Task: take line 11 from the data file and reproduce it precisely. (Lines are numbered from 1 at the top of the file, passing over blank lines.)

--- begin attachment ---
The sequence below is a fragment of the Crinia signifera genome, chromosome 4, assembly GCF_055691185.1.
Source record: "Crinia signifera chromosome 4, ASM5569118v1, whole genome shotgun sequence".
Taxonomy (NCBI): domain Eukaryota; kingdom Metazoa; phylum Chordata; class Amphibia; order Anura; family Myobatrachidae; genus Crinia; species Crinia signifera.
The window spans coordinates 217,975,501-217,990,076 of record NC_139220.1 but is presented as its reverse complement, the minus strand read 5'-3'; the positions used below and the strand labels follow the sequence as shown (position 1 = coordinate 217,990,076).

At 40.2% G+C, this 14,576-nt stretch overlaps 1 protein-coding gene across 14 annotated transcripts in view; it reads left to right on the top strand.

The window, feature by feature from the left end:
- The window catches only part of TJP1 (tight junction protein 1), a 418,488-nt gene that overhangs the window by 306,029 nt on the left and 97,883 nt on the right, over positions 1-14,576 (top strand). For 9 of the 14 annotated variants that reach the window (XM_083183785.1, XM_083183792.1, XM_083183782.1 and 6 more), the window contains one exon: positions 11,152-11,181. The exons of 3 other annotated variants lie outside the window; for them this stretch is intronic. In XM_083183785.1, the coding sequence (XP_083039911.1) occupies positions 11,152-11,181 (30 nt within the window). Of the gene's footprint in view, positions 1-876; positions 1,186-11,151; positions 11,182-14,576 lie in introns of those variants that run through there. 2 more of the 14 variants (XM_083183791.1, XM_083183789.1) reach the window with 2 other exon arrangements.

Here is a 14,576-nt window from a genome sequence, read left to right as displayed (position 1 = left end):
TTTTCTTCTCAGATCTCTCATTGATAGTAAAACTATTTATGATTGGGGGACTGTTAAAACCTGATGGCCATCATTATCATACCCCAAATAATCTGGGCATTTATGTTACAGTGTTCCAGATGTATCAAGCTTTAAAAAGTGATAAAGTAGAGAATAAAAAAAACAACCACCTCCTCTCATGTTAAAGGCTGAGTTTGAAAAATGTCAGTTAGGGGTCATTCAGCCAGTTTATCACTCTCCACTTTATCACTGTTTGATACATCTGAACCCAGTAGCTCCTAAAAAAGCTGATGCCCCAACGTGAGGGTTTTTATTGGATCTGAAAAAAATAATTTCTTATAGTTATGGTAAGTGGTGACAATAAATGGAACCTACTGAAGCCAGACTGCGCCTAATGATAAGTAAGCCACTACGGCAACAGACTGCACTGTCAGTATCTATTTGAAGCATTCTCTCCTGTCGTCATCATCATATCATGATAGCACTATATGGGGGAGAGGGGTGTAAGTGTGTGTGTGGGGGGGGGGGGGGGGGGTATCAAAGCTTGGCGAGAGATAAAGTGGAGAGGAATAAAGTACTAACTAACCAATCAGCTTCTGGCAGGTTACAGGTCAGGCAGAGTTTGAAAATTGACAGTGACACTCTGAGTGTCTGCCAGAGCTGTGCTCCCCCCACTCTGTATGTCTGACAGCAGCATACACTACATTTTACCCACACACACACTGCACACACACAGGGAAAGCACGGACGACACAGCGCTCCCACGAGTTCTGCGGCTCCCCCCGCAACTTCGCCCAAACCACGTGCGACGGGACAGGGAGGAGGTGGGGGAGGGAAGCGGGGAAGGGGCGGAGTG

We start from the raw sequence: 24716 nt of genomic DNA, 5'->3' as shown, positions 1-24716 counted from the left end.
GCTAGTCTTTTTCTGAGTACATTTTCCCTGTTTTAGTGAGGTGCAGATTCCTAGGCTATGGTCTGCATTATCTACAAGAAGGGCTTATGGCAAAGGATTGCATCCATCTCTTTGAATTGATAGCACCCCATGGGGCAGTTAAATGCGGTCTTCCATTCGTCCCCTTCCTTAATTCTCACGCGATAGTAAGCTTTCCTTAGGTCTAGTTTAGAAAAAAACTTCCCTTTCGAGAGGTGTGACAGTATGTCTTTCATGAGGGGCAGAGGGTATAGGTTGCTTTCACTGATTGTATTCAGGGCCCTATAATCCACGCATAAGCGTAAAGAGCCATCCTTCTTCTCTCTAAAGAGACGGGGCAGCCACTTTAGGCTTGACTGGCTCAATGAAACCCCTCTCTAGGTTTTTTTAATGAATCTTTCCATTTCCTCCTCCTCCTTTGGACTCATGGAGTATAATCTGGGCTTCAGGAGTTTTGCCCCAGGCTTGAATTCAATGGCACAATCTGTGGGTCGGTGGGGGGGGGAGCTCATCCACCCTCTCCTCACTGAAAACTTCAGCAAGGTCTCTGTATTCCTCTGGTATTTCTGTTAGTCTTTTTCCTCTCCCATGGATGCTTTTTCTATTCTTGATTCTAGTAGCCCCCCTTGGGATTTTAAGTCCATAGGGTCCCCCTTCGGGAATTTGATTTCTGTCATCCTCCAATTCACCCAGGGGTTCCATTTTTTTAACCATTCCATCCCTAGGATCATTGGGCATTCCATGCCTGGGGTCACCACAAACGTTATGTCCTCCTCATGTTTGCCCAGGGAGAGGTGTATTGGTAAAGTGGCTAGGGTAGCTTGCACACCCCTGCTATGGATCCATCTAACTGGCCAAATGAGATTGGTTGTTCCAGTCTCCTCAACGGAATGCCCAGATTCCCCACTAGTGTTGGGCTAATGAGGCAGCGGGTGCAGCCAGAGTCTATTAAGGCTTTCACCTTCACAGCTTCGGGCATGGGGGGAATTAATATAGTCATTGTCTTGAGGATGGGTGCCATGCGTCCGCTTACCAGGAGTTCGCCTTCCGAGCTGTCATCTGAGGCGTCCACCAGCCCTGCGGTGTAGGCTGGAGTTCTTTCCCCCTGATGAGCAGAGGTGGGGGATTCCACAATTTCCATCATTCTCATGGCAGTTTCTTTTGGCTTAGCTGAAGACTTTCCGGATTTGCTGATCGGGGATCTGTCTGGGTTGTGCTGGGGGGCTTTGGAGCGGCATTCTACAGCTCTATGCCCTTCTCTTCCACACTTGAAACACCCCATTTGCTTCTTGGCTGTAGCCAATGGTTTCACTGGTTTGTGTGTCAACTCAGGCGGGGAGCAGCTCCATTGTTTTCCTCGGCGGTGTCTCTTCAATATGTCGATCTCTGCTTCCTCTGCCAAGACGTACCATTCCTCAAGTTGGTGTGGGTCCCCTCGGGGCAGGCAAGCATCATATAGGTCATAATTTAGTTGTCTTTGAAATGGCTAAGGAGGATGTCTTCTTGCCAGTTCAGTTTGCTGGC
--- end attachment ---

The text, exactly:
GCTAGTCTTTTTCTGAGTACATTTTCCCTGTTTTAGTGAGGTGCAGATTCCTAGGCTATGGTCTGCATTATCTACAAGAAGGGCTTATGGCAAAGGATTGCATCCATCTCTTTGAATTGATAGCACCCCATGGGGCAGTTAAATGCGGTCTTCCATTCGTCCCCTTCCTTAATTCTCACGCGATAGTAAGCTTTCCTTAGGTCTAGTTTAGAAAAAAACTTCCCTTTCGAGAGGTGTGACAGTATGTCTTTCATGAGGGGCAGAGGGTATAGGTTGCTTTCACTGATTGTATTCAGGGCCCTATAATCCACGCATAAGCGTAAAGAGCCATCCTTCTTCTCTCTAAAGAGACGGGGCAGCCACTTTAGGCTTGACTGGCTCAATGAAACCCCTCTCTAGGTTTTTTTAATGAATCTTTCCATTTCCTCCTCCTCCTTTGGACTCATGGAGTATAATCTGGGCTTCAGGAGTTTTGCCCCAGGCTTGAATTCAATGGCACAATCTGTGGGTCGGTGGGGGGGGGAGCTCATCCACCCTCTCCTCACTGAAAACTTCAGCAAGGTCTCTGTATTCCTCTGGTATTTCTGTTAGTCTTTTTCCTCTCCCATGGATGCTTTTTCTATTCTTGATTCTAGTAGCCCCCCTTGGGATTTTAAGTCCATAGGGTCCCCCTTCGGGAATTTGATTTCTGTCATCCTCCAATTCACCCAGGGGTTCCATTTTTTTAACCATTCCATCCCTAGGATCATTGGGCATTCCATGCCTGGGGTCACCACAAACGTTATGTCCTCCTCATGTTTGCCCAGGGAGAGGTGTATTGGTAAAGTGGCTAGGGTAGCTTGCACACCCCTGCTATGGATCCATCTAACTGGCCAAATGAGATTGGTTGTTCCAGTCTCCTCAACGGAATGCCCAGATTCCCCACTAGTGTTGGGCTAATGAGGCAGCGGGTGCAGCCAGAGTCTATTAAGGCTTTCACCTTCACAGCTTCGGGCATGGGGGGAATTAATATAGTCATTGTCTTGAGGATGGGTGCCATGCGTCCGCTTACCAGGAGTTCGCCTTCCGAGCTGTCATCTGAGGCGTCCACCAGCCCTGCGGTGTAGGCTGGAGTTCTTTCCCCCTGATGAGCAGAGGTGGGGGATTCCACAATTTCCATCATTCTCATGGCAGTTTCTTTTGGCTTAGCTGAAGACTTTCCGGATTTGCTGATCGGGGATCTGTCTGGGTTGTGCTGGGGGGCTTTGGAGCGGCATTCTACAGCTCTATGCCCTTCTCTTCCACACTTGAAACACCCCATTTGCTTCTTGGCTGTAGCCAATGGTTTCACTGGTTTGTGTGTCAACTCAGGCGGGGAGCAGCTCCATTGTTTTCCTCGGCGGTGTCTCTTCAATATGTCGATCTCTGCTTCCTCTGCCAAGACGTACCATTCCTCAAGTTGGTGTGGGTCCCCTCGGGGCAGGCAAGCATCATATAGGTCATAATTTAGTTGTCTTTGAAATGGCTAAGGAGGATGTCTTCTTGCCAGTTCAGTTTGCTGGC